When you started driving, you knew that you had to get auto insurance to comply with the law, and also to protect your property and yourself in case you were involved in an accident. You probably don’t think too much about your auto insurance coverage, and just assume it will be there to cover you if an accident would happen. What would you do if you filed a claim and it was denied?
Most people buy auto insurance with the understanding that it will cover the damage caused if they get into an accident, yet each year insurers deny thousands of claims. Here’s the truth about why insurers deny claims and how you can make sure your claim won’t be denied.
Understanding Your Auto Insurance Policy
Not all auto insurance policies have full coverage. In fact, “full coverage” is a term most carriers avoid because it is not specific and means different things to different people. When you sign up for coverage, it’s important to understand exactly what your policy will cover and what it won’t. For instance, if you opt for minimum coverage, in most states you will not have collision and comprehensive coverage, which means that any damage to your car will not be covered. For older cars without much value, this makes sense; however, if you are expecting the insurer to fix or replace your car, it will not usually happen with state minimum coverage.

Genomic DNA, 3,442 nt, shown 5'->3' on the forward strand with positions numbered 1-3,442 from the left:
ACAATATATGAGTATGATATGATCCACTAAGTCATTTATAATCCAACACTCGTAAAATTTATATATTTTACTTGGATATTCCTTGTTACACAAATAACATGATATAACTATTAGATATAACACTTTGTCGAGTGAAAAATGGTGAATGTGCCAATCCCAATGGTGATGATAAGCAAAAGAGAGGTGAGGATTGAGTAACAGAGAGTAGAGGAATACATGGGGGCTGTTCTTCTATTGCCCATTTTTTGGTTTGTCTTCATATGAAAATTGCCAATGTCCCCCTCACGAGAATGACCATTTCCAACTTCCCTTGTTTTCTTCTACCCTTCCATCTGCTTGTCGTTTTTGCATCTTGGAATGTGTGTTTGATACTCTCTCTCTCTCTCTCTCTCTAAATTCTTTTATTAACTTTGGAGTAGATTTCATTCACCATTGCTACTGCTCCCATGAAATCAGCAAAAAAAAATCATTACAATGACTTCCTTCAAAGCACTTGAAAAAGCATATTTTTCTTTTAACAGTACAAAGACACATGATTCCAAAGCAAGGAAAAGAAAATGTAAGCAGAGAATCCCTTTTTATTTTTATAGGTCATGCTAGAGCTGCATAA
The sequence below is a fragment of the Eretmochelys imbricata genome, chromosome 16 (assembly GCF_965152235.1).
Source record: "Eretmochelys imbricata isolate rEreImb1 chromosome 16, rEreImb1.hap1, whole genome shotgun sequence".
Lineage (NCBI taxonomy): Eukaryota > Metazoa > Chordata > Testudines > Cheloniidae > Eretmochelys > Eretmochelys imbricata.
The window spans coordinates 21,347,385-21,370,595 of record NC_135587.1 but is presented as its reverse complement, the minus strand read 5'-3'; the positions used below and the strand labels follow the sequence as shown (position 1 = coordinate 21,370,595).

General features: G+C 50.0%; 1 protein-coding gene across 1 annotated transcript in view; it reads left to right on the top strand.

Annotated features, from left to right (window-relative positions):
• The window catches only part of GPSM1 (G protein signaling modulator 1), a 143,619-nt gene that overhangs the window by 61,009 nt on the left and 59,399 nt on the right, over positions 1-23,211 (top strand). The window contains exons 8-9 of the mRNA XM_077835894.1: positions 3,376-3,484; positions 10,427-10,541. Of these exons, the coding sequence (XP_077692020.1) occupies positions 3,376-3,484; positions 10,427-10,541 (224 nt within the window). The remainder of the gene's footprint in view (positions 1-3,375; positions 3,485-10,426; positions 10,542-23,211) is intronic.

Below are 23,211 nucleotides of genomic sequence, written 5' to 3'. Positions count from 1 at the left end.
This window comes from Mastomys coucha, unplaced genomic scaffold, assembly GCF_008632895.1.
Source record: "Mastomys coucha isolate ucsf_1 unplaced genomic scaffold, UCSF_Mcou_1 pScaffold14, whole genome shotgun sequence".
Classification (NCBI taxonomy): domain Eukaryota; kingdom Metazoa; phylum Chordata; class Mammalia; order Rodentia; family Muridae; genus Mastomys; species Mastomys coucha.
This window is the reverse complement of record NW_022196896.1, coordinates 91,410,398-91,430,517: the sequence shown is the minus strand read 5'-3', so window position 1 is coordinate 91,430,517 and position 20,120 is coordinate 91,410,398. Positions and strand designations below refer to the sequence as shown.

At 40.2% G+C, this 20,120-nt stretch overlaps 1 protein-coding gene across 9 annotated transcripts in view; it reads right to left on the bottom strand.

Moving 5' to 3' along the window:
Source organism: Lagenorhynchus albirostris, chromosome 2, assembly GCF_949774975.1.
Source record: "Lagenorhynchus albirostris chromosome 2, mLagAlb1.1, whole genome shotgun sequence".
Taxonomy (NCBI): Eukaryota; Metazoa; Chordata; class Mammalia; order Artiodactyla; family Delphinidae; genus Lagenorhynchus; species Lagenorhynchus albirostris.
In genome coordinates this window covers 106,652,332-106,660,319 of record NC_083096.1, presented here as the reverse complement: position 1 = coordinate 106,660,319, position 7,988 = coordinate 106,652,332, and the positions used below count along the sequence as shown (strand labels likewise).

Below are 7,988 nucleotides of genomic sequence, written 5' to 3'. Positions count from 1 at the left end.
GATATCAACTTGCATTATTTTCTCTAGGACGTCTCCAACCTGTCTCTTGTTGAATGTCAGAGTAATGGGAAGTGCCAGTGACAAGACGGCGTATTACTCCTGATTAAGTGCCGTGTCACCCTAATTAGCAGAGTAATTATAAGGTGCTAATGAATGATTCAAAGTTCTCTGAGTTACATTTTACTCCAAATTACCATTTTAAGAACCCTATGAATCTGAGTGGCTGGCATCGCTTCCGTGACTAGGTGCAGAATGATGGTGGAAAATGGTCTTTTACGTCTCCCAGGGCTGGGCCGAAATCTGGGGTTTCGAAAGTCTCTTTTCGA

Most policies also exclude coverage if you use the car for business purposes, such as making deliveries. Some business use may be covered by disclosing it up front and paying a surcharge, but if you didn’t have that in place at the time of the accident, your claim will be denied. Another exemption could occur if you have customized your car with expensive modifications but haven’t told your insurance company. Since it will cost them more to cover the damage, you are obligated to notify them in case your premiums need to be adjusted.
Another reason your claim could be denied is if it exceeds the limits of your policy. You choose these limits when you buy the policy, and you need to be aware of them before filing a claim. In some states, there are some types of coverage that are optional as well. If you opt not to have uninsured/underinsured motorist coverage on your policy, for example, then any claims you file for an accident with an uninsured driver may be denied.
Following the Laws and Rules
Any accident that takes place when you are breaking laws or rules may result in a denied claim. Some examples of this are driving while intoxicated, allowing an unlicensed driver to drive your vehicle, or trying to escape during a police chase. There are provisions in your policy stating that you need to follow applicable laws in addition to any stipulations in the policy itself.
If you decide to exclude a driver in your household from coverage on your policy, then let him drive your car, don’t expect the insurer to cover any damage resulting from an accident. Driving with a suspended license is another instance where a claim could be denied.
Using Circumstantial Evidence to Deny a Claim